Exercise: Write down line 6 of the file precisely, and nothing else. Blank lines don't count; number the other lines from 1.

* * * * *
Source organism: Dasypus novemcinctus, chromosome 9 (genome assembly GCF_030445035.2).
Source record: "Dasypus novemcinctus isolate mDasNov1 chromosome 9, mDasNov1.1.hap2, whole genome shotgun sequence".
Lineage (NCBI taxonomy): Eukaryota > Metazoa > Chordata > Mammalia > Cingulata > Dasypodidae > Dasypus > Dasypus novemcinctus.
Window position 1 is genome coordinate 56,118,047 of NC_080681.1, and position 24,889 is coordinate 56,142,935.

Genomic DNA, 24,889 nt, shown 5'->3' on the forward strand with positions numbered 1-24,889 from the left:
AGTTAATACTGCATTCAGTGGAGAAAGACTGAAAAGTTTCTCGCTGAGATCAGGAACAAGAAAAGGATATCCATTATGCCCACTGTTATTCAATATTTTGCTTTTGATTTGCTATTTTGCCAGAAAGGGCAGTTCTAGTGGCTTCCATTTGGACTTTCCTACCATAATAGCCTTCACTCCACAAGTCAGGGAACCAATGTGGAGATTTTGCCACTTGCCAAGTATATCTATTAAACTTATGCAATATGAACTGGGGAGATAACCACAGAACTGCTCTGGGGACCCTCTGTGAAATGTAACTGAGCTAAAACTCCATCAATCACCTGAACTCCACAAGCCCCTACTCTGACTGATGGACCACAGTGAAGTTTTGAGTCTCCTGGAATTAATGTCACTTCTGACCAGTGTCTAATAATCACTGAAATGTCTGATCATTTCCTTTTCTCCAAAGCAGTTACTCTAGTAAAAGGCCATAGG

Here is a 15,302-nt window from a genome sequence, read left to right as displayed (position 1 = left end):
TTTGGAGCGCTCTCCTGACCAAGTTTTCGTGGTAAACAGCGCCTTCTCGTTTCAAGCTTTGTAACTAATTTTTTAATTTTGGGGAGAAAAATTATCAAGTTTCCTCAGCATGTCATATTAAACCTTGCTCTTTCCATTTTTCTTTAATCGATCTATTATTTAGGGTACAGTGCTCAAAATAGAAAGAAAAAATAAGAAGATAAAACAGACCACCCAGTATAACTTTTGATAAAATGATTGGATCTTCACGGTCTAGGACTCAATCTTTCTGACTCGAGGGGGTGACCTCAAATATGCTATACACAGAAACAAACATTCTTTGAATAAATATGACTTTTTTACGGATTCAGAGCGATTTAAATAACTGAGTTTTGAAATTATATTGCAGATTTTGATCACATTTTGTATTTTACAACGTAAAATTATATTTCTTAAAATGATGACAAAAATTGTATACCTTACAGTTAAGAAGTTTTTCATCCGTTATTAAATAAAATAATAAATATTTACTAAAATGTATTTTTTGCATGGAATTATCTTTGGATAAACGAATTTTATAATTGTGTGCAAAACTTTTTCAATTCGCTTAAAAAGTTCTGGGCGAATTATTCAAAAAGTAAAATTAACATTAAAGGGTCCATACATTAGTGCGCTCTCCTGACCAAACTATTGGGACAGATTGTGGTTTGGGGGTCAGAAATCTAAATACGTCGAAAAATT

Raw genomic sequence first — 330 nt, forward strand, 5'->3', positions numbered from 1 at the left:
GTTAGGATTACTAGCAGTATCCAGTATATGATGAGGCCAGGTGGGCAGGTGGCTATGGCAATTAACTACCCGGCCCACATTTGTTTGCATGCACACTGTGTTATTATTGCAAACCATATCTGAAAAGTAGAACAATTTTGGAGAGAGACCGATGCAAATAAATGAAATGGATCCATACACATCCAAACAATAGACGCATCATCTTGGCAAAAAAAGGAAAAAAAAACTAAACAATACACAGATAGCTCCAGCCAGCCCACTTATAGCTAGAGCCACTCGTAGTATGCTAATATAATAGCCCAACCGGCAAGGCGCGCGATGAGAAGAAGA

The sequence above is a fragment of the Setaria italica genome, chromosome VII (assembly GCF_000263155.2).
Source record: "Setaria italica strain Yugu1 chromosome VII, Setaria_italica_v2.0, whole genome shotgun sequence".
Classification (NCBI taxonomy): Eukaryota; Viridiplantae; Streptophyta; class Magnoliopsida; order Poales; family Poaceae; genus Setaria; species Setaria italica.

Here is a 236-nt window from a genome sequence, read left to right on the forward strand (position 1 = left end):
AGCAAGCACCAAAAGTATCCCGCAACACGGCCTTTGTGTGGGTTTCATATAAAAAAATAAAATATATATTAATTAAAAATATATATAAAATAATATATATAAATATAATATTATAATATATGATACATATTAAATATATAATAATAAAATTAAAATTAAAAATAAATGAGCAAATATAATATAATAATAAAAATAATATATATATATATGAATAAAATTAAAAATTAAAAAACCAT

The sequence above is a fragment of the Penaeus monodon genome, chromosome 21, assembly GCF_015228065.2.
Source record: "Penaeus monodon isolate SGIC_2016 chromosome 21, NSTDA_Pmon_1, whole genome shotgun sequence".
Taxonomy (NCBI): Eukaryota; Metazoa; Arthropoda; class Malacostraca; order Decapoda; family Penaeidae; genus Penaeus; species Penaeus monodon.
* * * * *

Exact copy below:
AGTTAATACTGCATTCAGTGGAGAAAGACTGAAAAGTTTCTCGCTGAGATCAGGAACAAGAAAAGGATATCCATTATGCCCACTGTTATTCAATATTTTGCTTTTGATTTGCTATTTTGCCAGAAAGGGCAGTTCTAGTGGCTTCCATTTGGACTTTCCTACCATAATAGCCTTCACTCCACAAGTCAGGGAACCAATGTGGAGATTTTGCCACTTGCCAAGTATATCTATTAAACTTATGCAATATGAACTGGGGAGATAACCACAGAACTGCTCTGGGGACCCTCTGTGAAATGTAACTGAGCTAAAACTCCATCAATCACCTGAACTCCACAAGCCCCTACTCTGACTGATGGACCACAGTGAAGTTTTGAGTCTCCTGGAATTAATGTCACTTCTGACCAGTGTCTAATAATCACTGAAATGTCTGATCATTTCCTTTTCTCCAAAGCAGTTACTCTAGTAAAAGGCCATAGG